Pudji Hartanto, Director General of Land Transport at the Indonesian Transportation Ministry, believes that air passengers will show the highest growth this year amid the mudik tradition. The government estimates that 4.64 million Indonesians will use air transportation to travel back to their places of origin, which would be up 7.62 percent (y/y) from 4.32 million air travelers during last year's mudik.

This year's number of train passengers is expected to reach 4.11 million, up 4.63 percent (y/y) from 3.9 million train passengers during last year's mudik. Meanwhile, the number of people who use bus transportation is expected to decline 2.7 percent (y/y) to 4.57 million because the government detects a trend that mudik travelers prefer air and train transportation over buses.

Passengers using ferry transportation for this year's mudik are expected to rise 3.5 percent (y/y) to 3.75 million, while passengers that use sea transportation are estimated to grow 3.0 percent (y/y) to 910,191 individuals.

Indonesia's Transportation Ministry offers free bus and train transportation for those travelers who have difficulty to finance the trip but also in an effort to smoothen the flow of travelers (the government advises people to use public transportation rather than undertaking private traveling in order to relieve pressure on the transportation infrastructure). Through the website mudikgratis.dephub.go.id people can register for these services (registration is possible between 13 May and 12 June 2016). Offline registration is also possible in specific points in Jakarta, Tangerang, Depok and Bekasi. The government offers 24,000 free seats in buses for mudik travelers. In trains it allows 12,000 motorcycles (one motorcycle per traveler). Total costs of this government program are estimated at IDR 20 billion (approx. USD $1.5 million).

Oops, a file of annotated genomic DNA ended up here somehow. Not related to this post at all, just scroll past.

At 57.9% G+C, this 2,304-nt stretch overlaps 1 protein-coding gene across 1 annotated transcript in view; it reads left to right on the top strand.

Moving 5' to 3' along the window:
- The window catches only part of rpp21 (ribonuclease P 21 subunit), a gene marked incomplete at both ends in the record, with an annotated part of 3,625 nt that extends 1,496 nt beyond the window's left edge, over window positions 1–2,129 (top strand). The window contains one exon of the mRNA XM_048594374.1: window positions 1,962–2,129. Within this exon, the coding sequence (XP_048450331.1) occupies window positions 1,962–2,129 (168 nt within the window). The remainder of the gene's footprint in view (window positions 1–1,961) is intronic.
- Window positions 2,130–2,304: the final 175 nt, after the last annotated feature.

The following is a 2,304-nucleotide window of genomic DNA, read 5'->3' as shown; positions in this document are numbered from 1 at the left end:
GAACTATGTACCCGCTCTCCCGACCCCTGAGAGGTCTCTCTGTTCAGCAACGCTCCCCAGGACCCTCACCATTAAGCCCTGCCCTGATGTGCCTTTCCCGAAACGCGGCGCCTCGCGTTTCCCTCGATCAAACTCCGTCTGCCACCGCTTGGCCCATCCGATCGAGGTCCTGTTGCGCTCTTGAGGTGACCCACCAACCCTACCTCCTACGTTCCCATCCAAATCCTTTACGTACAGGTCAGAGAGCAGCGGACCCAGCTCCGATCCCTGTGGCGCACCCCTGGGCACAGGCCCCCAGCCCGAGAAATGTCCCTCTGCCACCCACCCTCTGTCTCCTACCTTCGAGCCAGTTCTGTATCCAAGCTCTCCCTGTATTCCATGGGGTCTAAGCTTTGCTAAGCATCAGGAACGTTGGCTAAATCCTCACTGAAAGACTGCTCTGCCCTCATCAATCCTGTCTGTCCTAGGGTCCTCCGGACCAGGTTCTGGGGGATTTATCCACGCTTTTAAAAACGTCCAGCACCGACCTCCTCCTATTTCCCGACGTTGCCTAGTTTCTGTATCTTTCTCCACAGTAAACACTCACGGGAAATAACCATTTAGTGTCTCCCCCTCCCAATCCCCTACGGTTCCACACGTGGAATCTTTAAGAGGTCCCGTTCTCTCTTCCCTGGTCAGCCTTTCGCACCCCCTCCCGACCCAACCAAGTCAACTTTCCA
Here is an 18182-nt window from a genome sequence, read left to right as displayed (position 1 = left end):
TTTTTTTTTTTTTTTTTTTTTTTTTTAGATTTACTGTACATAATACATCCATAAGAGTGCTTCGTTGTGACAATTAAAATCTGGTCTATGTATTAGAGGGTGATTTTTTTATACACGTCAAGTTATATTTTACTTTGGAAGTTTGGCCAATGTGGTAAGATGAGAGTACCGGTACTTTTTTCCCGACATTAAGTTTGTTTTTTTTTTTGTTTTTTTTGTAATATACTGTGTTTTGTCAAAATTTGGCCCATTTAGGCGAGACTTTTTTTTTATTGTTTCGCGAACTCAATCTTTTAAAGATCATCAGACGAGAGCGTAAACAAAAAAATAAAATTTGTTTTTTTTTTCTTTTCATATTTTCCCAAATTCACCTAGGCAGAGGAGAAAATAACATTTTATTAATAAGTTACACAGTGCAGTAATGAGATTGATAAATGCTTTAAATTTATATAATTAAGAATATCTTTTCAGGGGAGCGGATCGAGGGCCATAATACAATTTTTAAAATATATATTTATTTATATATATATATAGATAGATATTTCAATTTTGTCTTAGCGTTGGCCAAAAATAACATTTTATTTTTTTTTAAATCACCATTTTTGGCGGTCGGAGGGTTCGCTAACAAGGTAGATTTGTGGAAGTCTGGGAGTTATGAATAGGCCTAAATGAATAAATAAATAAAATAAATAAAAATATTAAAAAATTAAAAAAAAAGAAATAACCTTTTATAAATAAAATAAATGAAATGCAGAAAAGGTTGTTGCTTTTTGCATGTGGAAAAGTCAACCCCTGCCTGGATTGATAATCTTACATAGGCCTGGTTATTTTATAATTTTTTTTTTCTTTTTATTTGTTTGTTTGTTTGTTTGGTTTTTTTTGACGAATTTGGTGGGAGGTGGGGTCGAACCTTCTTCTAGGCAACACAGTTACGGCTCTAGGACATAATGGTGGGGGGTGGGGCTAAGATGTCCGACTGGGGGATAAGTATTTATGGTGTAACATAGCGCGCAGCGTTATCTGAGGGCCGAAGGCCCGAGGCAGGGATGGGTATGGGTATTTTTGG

With millions of people traveling around the Idul Fitri days, the roads around the bigger cities and ports of Indonesia (for example the Merak port in West Java, a port used to travel to Sumatra) tend to be clogged resulting in hours-long traffic jams. The number of traffic fatalities also usually rises in this period. A mega city such as Jakarta (with some 10 million inhabitants) turns into a sort of ghost city during the Idul Fitri days.

It is also interesting to point out that the mudik tradition gives rise to an enormous boost in the money circulation across the Archipelago as millions of people travel to the rural areas to spend some days with their families. It is estimated that these people carry trillions of rupiah (hundreds of millions of US dollars) with them to the rural regions (also supported by workers' 13-month salary payout). As consumption increases (on food products, but also on clothes, bags, and shoes) there usually occurs a peak in inflation around the Ramadan and Idul Fitri celebrations.

In 2016 the holy Islamic Ramadan month is to start in early June, followed - one month later - by Idul Fitri.

Read more: Inflation Indonesia: Heightened Money Circulation due to Ramadan & Idul Fitri